Hoi An Ancient Town is a living and breathing UNESCO World Heritage Site that harkens back to bygone days when trading ships from all of Asia called at this Thu Bồn River port.
An important trading center and melting pot of cultures for millennia, Hoi An Ancient Town today is sleepy, beautiful, and remarkably well-preserved.
Here’s our trip report and first-hand guide to visiting Hoi An Ancient Town, plus helpful tips for making the most of your own visit to this special place.
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Hoi An Ancient Town – A First-Hand Guide to Visiting
Overview of Hoi An Ancient Town
Hoi An Ancient Town is a UNESCO World Heritage designated historic district of the city of Hoi An. Hoi An is located in Central Vietnam, just south of Da Nang.
The old town is amazingly well-preserved, with many of the structures you see today dating back to the 15th century.
Hoi An has long been an important center of shipping and trade, and was the largest and most important port in Southeast Asia in the 1st century AD.
The old town is very charming with numerous of temples, bridges, and other historical sites worth seeing. It’s also full of great restaurants and a range of accommodation for every budget.
Rail Journey from Ho Chi Minh City to Hoi An (via Da Nang)
We took an overnight train from Ho Chi Minh City (Saigon) north to Da Nang, and then a taxi van on to Hoi An.
We opted for the soft sleeper cabin (about US$50 per person, not cheap) and were serendipitously paired with a British couple also traveling on their honeymoon.
After five months of riding trains with locals who rarely spoke English, it was a welcome change.
The cabins were comfortable and well-appointed, if a bit dated.
The train left Saigon station at 7pm and arrived in Da Nang at noon the next day. It was a decent night’s sleep, but the tracks in Vietnam don’t seem to be as well maintained as most regions of China, India, and Thailand that we’ve traveled by rail in.
There’s a lot of sway and rattle.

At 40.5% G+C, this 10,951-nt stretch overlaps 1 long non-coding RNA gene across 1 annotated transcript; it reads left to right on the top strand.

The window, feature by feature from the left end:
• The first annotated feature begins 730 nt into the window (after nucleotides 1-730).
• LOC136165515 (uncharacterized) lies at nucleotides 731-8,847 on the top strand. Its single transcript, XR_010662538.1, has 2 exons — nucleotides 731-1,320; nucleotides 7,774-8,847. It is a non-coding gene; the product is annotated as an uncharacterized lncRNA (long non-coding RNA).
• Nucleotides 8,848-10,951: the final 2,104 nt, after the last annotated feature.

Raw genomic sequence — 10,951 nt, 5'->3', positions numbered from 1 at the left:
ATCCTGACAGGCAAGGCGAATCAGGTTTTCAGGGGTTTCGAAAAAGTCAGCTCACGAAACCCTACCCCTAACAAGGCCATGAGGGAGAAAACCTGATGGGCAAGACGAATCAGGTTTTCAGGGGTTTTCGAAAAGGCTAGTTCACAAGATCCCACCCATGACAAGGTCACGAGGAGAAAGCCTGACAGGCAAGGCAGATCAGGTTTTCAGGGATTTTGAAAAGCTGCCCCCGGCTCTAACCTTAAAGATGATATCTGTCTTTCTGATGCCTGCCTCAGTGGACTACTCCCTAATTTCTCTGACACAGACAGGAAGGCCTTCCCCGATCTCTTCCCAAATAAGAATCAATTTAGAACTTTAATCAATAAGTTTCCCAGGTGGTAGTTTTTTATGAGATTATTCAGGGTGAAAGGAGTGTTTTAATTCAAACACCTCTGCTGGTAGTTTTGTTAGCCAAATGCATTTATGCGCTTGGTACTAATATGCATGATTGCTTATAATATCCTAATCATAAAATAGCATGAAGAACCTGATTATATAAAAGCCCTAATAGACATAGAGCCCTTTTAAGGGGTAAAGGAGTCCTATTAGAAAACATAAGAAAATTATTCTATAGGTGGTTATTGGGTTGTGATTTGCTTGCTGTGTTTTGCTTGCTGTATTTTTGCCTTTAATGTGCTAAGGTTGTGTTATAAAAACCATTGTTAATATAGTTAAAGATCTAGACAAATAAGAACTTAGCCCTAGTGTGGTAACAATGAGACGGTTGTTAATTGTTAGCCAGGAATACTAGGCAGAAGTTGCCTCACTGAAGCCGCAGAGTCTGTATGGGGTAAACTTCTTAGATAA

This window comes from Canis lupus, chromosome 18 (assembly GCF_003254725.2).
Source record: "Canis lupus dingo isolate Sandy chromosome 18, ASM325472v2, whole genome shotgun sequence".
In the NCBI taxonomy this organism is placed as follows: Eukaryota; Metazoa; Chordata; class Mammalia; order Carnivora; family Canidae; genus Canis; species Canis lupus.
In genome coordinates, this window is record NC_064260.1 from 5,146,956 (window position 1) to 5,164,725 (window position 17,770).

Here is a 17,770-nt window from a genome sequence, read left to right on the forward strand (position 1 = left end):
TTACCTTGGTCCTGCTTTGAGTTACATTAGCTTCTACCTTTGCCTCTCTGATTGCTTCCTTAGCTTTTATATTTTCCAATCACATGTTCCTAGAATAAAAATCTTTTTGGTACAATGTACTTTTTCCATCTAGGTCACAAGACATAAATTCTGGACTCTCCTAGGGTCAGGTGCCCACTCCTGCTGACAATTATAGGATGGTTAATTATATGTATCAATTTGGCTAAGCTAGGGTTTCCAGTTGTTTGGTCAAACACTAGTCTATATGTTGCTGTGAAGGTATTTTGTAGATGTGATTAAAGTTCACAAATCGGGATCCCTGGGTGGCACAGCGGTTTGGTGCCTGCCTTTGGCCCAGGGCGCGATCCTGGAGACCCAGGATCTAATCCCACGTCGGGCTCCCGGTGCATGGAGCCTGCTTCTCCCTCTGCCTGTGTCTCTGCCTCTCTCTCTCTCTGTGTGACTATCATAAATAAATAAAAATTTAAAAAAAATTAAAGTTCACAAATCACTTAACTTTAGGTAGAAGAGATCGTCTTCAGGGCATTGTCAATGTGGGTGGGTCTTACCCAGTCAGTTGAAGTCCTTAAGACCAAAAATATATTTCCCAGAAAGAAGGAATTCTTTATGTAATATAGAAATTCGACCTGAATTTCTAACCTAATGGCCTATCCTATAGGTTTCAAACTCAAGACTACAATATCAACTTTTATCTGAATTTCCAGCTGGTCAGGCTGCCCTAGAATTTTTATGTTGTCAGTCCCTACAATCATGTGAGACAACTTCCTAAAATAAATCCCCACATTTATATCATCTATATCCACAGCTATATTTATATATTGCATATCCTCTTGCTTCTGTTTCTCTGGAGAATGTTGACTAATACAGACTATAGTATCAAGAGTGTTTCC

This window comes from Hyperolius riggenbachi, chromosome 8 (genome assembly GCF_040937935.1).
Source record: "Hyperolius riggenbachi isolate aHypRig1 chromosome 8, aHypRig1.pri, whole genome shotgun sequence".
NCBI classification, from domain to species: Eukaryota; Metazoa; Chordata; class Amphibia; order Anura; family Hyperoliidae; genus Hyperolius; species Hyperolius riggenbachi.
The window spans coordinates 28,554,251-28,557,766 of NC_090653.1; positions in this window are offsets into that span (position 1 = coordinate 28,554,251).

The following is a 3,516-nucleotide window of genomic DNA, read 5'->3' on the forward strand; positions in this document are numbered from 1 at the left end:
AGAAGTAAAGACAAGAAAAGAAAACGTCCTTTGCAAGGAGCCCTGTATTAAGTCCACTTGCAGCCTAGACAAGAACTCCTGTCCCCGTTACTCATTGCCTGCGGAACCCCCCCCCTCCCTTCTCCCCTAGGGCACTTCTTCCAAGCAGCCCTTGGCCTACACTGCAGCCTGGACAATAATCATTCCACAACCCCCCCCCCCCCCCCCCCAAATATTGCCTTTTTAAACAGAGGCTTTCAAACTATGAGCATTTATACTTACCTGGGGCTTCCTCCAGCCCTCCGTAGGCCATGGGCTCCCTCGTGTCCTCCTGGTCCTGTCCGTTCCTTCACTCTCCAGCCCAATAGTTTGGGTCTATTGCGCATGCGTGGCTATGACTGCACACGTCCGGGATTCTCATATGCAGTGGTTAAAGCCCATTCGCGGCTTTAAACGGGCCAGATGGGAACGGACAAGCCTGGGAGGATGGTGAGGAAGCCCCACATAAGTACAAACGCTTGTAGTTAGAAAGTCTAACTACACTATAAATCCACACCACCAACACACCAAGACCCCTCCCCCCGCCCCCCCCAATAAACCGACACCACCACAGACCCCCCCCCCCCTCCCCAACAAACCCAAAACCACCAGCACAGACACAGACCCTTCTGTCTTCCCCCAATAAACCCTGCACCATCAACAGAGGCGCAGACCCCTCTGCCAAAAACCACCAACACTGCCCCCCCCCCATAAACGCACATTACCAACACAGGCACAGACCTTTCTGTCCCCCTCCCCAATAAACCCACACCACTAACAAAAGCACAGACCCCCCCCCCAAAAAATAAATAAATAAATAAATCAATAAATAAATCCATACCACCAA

If we weren’t so keen on overlanding, and such a big fan of trains, we probably would have opted for a flight, which costs about the same.
And, in fact, we did opt to go that route on our onward journey from Da Nang to Hanoi, as plane tickets were less than the train (~US$40 each on Jetstar), even when booking the tickets just days in advance with an agent in Hoi An.
One of my favorite things about our time in Asia was mornings waking up on trains.
There’s just something about slowly waking up to the rattle and hum of the sleeper car and watching the world outside wake up from your seat or berth.
In India and Southeast Asia, there’s the ever-present coffee/tea attendant. India’s got the Chaiwalla (I call “Chai Guy”). Vietnam’s got the Vietnamese Coffee dude.
It’s fun to watch these guys. So much precision, not a drop of sweetened condensed milk spilled or smudged on the plastic cup, even rocking back and forth at 70mph (with hot coffee in the mix as well). And talk about delicious!
If you’re interested in putting together your own train adventure en route to Hoi An, seat61.com is what we use to keep up on all the latest (with helpful tips on the best way to book online in advance).
Hoi An Ancient Town Accomodation
We stayed in Hoi Pho Hotel [find on map], which was not perfect by any stretch, but served our purposes for US$14 a night.
The hotel was a bit up from the main drag, but not too far (5-10 minute walk).
The main issues we had were related to moisture. It was late November and Hoi An was in the grip of the rainy season.